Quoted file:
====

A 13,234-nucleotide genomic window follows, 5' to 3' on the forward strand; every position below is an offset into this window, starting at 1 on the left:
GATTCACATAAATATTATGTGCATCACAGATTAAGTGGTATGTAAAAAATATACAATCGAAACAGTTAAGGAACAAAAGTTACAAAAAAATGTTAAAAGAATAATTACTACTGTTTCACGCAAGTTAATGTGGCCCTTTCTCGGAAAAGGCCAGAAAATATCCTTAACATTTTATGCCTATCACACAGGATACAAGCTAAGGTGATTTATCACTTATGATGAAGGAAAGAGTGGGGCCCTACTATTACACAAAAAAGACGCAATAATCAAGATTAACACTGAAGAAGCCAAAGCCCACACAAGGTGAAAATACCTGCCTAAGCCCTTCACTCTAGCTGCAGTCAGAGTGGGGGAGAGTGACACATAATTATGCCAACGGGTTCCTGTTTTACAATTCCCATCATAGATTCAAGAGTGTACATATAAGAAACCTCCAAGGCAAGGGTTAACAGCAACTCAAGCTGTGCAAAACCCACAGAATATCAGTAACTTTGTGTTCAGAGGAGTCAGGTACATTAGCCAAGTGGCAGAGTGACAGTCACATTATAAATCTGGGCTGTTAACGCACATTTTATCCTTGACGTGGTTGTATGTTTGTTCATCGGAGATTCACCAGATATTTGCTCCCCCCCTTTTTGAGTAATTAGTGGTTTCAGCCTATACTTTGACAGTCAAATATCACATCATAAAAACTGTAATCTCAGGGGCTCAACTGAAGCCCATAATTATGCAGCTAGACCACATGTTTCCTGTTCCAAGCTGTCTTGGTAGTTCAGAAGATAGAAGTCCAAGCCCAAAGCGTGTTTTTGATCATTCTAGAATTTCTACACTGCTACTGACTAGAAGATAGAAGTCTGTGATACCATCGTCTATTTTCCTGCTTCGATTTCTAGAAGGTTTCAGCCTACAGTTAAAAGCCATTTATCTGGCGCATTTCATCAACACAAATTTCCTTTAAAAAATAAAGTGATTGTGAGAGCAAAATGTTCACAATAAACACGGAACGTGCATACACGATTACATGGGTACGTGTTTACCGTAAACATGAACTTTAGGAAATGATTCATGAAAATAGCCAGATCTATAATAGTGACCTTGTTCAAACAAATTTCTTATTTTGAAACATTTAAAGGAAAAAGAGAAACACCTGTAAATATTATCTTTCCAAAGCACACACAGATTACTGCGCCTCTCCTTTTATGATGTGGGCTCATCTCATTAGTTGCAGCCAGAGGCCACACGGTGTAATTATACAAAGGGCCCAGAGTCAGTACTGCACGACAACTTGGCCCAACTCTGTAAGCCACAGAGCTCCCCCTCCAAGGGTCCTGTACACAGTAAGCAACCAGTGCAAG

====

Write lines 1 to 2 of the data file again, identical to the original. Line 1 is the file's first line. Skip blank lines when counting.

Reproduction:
A 13,234-nucleotide genomic window follows, 5' to 3' on the forward strand; every position below is an offset into this window, starting at 1 on the left:
GATTCACATAAATATTATGTGCATCACAGATTAAGTGGTATGTAAAAAATATACAATCGAAACAGTTAAGGAACAAAAGTTACAAAAAAATGTTAAAAGAATAATTACTACTGTTTCACGCAAGTTAATGTGGCCCTTTCTCGGAAAAGGCCAGAAAATATCCTTAACATTTTATGCCTATCACACAGGATACAAGCTAAGGTGATTTATCACTTATGATGAAGGAAAGAGTGGGGCCCTACTATTACACAAAAAAGACGCAATAATCAAGATTAACACTGAAGAAGCCAAAGCCCACACAAGGTGAAAATACCTGCCTAAGCCCTTCACTCTAGCTGCAGTCAGAGTGGGGGAGAGTGACACATAATTATGCCAACGGGTTCCTGTTTTACAATTCCCATCATAGATTCAAGAGTGTACATATAAGAAACCTCCAAGGCAAGGGTTAACAGCAACTCAAGCTGTGCAAAACCCACAGAATATCAGTAACTTTGTGTTCAGAGGAGTCAGGTACATTAGCCAAGTGGCAGAGTGACAGTCACATTATAAATCTGGGCTGTTAACGCACATTTTATCCTTGACGTGGTTGTATGTTTGTTCATCGGAGATTCACCAGATATTTGCTCCCCCCCTTTTTGAGTAATTAGTGGTTTCAGCCTATACTTTGACAGTCAAATATCACATCATAAAAACTGTAATCTCAGGGGCTCAACTGAAGCCCATAATTATGCAGCTAGACCACATGTTTCCTGTTCCAAGCTGTCTTGGTAGTTCAGAAGATAGAAGTCCAAGCCCAAAGCGTGTTTTTGATCATTCTAGAATTTCTACACTGCTACTGACTAGAAGATAGAAGTCTGTGATACCATCGTCTATTTTCCTGCTTCGATTTCTAGAAGGTTTCAGCCTACAGTTAAAAGCCATTTATCTGGCGCATTTCATCAACACAAATTTCCTTTAAAAAATAAAGTGATTGTGAGAGCAAAATGTTCACAATAAACACGGAACGTGCATACACGATTACATGGGTACGTGTTTACCGTAAACATGAACTTTAGGAAATGATTCATGAAAATAGCCAGATCTATAATAGTGACCTTGTTCAAACAAATTTCTTATTTTGAAACATTTAAAGGAAAAAGAGAAACACCTGTAAATATTATCTTTCCAAAGCACACACAGATTACTGCGCCTCTCCTTTTATGATGTGGGCTCATCTCATTAGTTGCAGCCAGAGGCCACACGGTGTAATTATACAAAGGGCCCAGAGTCAGTACTGCACGACAACTTGGCCCAACTCTGTAAGCCACAGAGCTCCCCCTCCAAGGGTCCTGTACACAGTAAGCAACCAGTGCAAG